5. The need, in particular circumstances, to advance considerations of compensation and deterrence: The policy and purpose of the Copyright Act is properly served by compensating a prevailing defendant for its attorneys’ fees and costs incurred in successfully defending against the action, and to deter Claimants and other third parties from bringing frivolous or objectively unreasonable claims. See e.g., Goldberg v. Cameron, 2011 WL 3515899, at * 6 (N.D. Cal. 2011) (“An award of attorneys’ fees would advance considerations of compensation and deterrence because it would encourage defendants to defend themselves against meritless claims, instead of seeking settlement to avoid the cost and inconvenience of litigation. An award of fees in this case would deter other plaintiffs from bringing meritless, objectively unreasonable claims.”); Figure Eight Holdings, LLC v. Dr. Jay’s, Inc., 2011 WL 5839655, at *1 (C.D. Cal. 2011) (“While a prevailing plaintiff is compensated for victory through money damages or equitable remedies, prevailing defendants are left having expended funds, even in defense of unmeritorious claims. Thus, the Court finds that defendants are entitled to reasonable attorney’s fees.”); Assessment Technologies of Wisconsin, LLC v. WIREdata, Inc., 361 F.3d 434, 437 (7th Cir. 2004) (“The point is only that when a meritorious . . . defense is not lucrative, an award of attorneys’ fees may be necessary to enable the party possessing the meritorious . . . defense to press it to a successful conclusion rather than surrender it because the cost of vindication exceeds the private benefit to the party.”). The estate had to litigate the Copyright Claims and incurred enormous expense in doing so. [Docket Nos. 1462-1467]. Moreover, the court determines that the financial condition of the Claimants and their ability or inability to pay may be considered under limited circumstances. Ets-Hokin v. Skyy Spirits, Inc., 323 F.3d 763, 766 (9th Cir. 2003) (citation omitted) (noting that “ability to pay” is only relevant as to a plaintiff who is “impecunious”). The court has considered the evidence proffered by the Claimants as to their current financial condition and the contrary evidence proffered by the Reorganized Debtor and the Plan Agent as to the unexplained disposition of substantial funds or assets by Robert H. Schuller, Arvella Schuller and Robert Harold, Inc. The court finds that the Claimants have not adequately explained the disposition of substantial funds received by Mr. and Mrs. Schuller, or Robert Harold, Inc., and that they are not “impecunious”; defined by Merriam-Webster’s dictionary as “having very little or no money usually habitually”. Merriam-Webster Dictionary (online ed. 2016), http://www.merriam-webster.com/dictionary/impecunious (accessed March 28, 2016). Nevertheless, the circumstances here warrant some mitigation of the need for deterrence in light of the fact that two of the Claimants, Robert H. Schuller and Arvella Schuller, are now deceased after serious illness, and Claimant Carol Milner has a medical disability which impacts her ability to earn income.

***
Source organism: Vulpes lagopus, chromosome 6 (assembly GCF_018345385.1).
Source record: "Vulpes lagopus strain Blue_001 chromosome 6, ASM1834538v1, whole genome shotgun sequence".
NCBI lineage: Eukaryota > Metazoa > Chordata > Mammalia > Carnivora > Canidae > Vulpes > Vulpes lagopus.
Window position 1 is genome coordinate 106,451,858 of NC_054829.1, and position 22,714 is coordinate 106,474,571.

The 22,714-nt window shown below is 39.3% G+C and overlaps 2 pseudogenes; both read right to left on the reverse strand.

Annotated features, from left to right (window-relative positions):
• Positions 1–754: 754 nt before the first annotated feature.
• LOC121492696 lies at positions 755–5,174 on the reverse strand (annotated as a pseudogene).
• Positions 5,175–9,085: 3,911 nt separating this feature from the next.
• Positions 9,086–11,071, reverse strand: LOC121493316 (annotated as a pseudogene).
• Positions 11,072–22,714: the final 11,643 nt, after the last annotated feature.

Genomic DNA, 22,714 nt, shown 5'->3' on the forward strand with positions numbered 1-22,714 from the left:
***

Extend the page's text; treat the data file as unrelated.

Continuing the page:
H. Where the court apportions attorney fees between copyright and non-copyright claims, “the impossibility of making an exact apportionment does not relieve the district court of its duty to make some attempt to adjust the fee award in an effort to reflect an apportionment.” The Traditional Cat Association, Inc. v. Gilbreath, 340 F.3d 829, 834 (9th Cir. 2003) quoting, Gracie v. Gracie, 217 F.3d 1060, 1070 (9th Cir. 2000) (emphasis in original). “There is no precise rule or formula for making these determinations.” The Traditional Cat Association, Inc. v. Galbreath, 340 F.3d at 834 (citation omitted). The court necessarily has discretion in making this equitable judgment. The Traditional Cat Association, Inc. v. Galbreath, 340 F.3d at 834-835 . In support of the Motion, the Reorganized Debtor and Plan Agent submitted detailed time records and a comprehensive analysis of the allocation of fees incurred in defending against the Copyright Claims and the other claims asserted by the Claimants, as well as amongst the Claimants for the defense of the individual Copyright Claims (See Declaration of Marc J. Winthrop in Support of Motion [Docket No. 1463], Declaration of Todd C. Ringstad in Support of Motion [Docket No. 1467], and Declaration of Nanette D. Sanders in Support of Motion [Docket No. 1966]). The methodology employed for allocation of fees incurred in defending against the Copyright Claims and the other claims asserted by the Claimants is reasonable for the reasons set forth in the Reorganized Debtor’s and the Plan Agent’s papers, and based upon the manner in which the objections to the Copyright Claims were prosecuted. The allocation of fees incurred in defending against the Copyright Claims amongst the Claimants is likewise reasonable. The Reorganized Debtor and Plan Agent have established the reasonableness of the rates charged and necessity of the services rendered. Based upon such evidence, the court finds that the Reorganized Debtor and Plan Agent incurred fees in defending against the Copyright Claims as follows: Ringstad & Sanders LLP — $381,965.50 [Docket 1467]; Winthrop Couchot Professional Corporation — $358,703.75 [Docket No. 1463]; and Lutzker & Lutzker LLP — $239,615.86 [Docket 1464], for a total of $980,285.11. Such fees are allocable amongst the Claimants based upon the following percentages: Robert H. Schuller, Robert Harold, Inc. and Arvella Schuller — 44%; Timothy Milner and Carol S. Milner — 7%; all Claimants — 49% [Docket No. 1966].